In an extremely interesting column in CounterPunch Gareth Porter documents the evolution of administration rationalizing of the Afghan War escalation.
I have compared Obama to Hamlet, wrestling with the generals’ demands and the sentiments of his liberal base, delaying a decision on troop strength, “dithering” as Cheney puts it. Porter gives a fairly precise chronology of the regime’s internal dialectic from September to November:
Sept. 21: Washington Post publishes article by Bob Woodward with excerpts from Gen. McChrystal’s “Initial Assessment” with its warning of “mission failure” if his troop deployment request is rejected. Anonymous White House official responds that the military is trying to pressure Obama on the issue. One official criticizes chair of the Joint Chiefs of Staff Adm. Mike Mullen for suggesting the war in Afghanistan would “probably need more forces.”
Obama tells press conference that Afghan government’s legitimacy may have been so undermined that a counterinsurgency strategy will not succeed and states we should not “think that by sending more troops, we’re automatically going to make Americans safe.”
Sept. 27: Washington Post publishes Woodward interview with national security advisor Gen. James Jones in which Jones questions McChrystal’s argument that al-Qaeda would be moving back into Taliban-controlled areas of Afghanistan from havens in Pakistan.
Oct. 1: McChrystal gives a speech at the International Institute for Strategic Studies in London in which he argues, “[W]hen the Taliban has success, that provides sanctuary from which al-Qaeda can operate transnationally.” This implies that the Taliban needn’t reacquire state power to provide sanctuary for al-Qaeda and provides a broader justification for continued “counterinsurgency.” (Porter doesn’t mention it in his piece, but McChrystaL was rebuked the next day in a face-to-face meeting with Obama in Copenhagen for his comments, and criticized implicitly by Secretary of Defense Robert M. Gates and national security advisor James Jones for stepping outside the chain of command in making them. There were calls for his ouster.)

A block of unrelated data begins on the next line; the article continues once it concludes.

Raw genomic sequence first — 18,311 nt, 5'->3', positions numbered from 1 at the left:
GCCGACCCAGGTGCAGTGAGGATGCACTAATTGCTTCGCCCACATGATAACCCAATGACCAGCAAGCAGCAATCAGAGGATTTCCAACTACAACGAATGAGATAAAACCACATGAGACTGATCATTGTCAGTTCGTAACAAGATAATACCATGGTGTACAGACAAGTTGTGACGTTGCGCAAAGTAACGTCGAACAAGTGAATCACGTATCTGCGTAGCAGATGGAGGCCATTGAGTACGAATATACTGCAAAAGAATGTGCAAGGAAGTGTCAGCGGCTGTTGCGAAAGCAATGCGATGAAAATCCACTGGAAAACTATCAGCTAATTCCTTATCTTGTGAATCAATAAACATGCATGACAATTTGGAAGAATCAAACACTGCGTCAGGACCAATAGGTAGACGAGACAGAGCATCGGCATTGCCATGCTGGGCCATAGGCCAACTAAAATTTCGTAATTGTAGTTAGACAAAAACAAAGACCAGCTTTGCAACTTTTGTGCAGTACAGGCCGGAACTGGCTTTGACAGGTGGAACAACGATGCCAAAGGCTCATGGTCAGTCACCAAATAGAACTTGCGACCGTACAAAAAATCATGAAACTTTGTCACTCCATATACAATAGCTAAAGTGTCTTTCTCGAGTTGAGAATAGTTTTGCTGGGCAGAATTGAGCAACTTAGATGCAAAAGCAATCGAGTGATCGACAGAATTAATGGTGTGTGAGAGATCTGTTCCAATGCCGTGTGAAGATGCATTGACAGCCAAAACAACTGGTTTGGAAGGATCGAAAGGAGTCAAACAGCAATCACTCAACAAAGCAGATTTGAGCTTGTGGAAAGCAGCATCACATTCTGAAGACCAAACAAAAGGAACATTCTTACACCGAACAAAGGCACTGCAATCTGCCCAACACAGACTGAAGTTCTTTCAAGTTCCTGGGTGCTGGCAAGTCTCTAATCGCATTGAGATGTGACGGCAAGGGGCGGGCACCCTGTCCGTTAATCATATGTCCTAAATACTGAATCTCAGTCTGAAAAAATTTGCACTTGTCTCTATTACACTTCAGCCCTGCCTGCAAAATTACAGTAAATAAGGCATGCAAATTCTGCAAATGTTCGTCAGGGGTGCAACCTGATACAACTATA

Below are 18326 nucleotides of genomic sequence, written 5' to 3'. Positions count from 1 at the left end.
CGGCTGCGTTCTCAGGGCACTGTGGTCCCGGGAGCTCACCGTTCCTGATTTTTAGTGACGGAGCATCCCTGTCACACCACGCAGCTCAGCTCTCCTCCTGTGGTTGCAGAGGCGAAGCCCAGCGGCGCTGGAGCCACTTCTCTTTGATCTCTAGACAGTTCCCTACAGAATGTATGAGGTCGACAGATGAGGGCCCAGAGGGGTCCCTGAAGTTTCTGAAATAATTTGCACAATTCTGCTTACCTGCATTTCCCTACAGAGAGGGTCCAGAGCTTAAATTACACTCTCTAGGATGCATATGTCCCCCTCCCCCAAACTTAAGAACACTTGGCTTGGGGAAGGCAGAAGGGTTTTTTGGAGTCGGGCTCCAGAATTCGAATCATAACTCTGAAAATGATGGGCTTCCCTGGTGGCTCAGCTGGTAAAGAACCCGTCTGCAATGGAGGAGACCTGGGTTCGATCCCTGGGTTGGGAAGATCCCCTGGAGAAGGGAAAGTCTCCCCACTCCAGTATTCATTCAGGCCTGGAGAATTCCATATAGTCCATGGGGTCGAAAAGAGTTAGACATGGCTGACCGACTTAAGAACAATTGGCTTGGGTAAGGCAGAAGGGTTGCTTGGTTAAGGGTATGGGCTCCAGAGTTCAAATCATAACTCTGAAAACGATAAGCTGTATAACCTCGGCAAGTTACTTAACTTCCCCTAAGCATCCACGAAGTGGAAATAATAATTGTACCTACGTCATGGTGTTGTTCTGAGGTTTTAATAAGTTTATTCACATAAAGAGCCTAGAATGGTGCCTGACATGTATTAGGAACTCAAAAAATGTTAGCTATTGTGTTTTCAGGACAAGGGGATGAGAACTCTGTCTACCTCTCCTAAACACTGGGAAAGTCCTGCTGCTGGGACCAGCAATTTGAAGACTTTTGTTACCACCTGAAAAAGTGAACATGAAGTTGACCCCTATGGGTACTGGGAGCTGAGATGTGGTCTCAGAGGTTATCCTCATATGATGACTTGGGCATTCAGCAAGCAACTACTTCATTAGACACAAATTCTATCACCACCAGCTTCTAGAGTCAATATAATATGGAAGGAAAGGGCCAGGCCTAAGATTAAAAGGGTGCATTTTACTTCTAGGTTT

Oct. 4: New York Times reports “senior administration officials” stating that Obama’s national security team was “arguing that the Taliban in Afghanistan do not pose a direct threat to the United States.” One of the officials interviewed says explicitly that the administration was now defining the Taliban as a group that “does not express ambitions of attacking the United States,” that the Taliban were aligned with al-Qaeda “mainly on the tactical front,” and could not be defeated militarily because they were too deeply entrenched in Afghan society.
But in the next few weeks Gates works feverishly with chair of the Joint Chiefs of Staff Adm. Mike Mullen, McChrystal and Secretary of State Hillary Clinton (against Vice President Joe Biden) to promote a plan to “protect” about 10 population centers with increased troop strength, leaving Special Forces and drones to cope with “insurgents” elsewhere.
This will be sold as a “compromise” plan (out of four) and the announcement of the details left to the oratory of the president whom, Gates knews well, wants to be seen as a uniting, judicious figure on the right side of his national security team.
Nov. 11: the national security apparatus led by Gates, Mullen and Clinton, coalesce around the plan for 30,000 more troops.
Porter points out that Obama previously rejected his own surge rationale, as expressed in his speech Tuesday night—that is the national security rationale. The escalation is for a “vital national interest,” he told his audience of cadets, warning them that more attacks on the U.S. from Afghanistan “are now being planned as I speak.”
Does he really believe his own rhetoric? I think he has “coalesced” around an argument crafted by his national security apparatus, which isn’t really concerned with national security or interest (in the sense of your security or interest or mine), but the expansion and projection of a kind of malevolent power and control that just shouldn’t be.
What is for sure being planned as we speak is the ongoing attack on Afghanistan by the U.S. eight years after Arabs, not Afghans, crashed planes into New York City and Washington DC and after the Arabs have all been driven out of Afghanistan.
It doesn’t make sense to a lot of people.
Senior White House officials know that the Taliban doesn’t threaten the U.S. But somehow the military won in this struggle, and the McChrystal line of argument (fear mongering) won out too. Obama is part of a system he cannot change had he ever wanted to, the imperialist president of an imperialist country deeply entrenched in an imperialist war. Such wars can never be justified to the people frankly, for what they’re worth, but have to be based on lies and supported by fear.
GARY LEUPP is Professor of History at Tufts University, and Adjunct Professor of Religion. He is the author of Servants, Shophands and Laborers in in the Cities of Tokugawa Japan; Male Colors: The Construction of Homosexuality in Tokugawa Japan; and Interracial Intimacy in Japan: Western Men and Japanese Women, 1543-1900. He is also a contributor to CounterPunch’s merciless chronicle of the wars on Iraq, Afghanistan and Yugoslavia, Imperial Crusades.
He can be reached at: firstname.lastname@example.org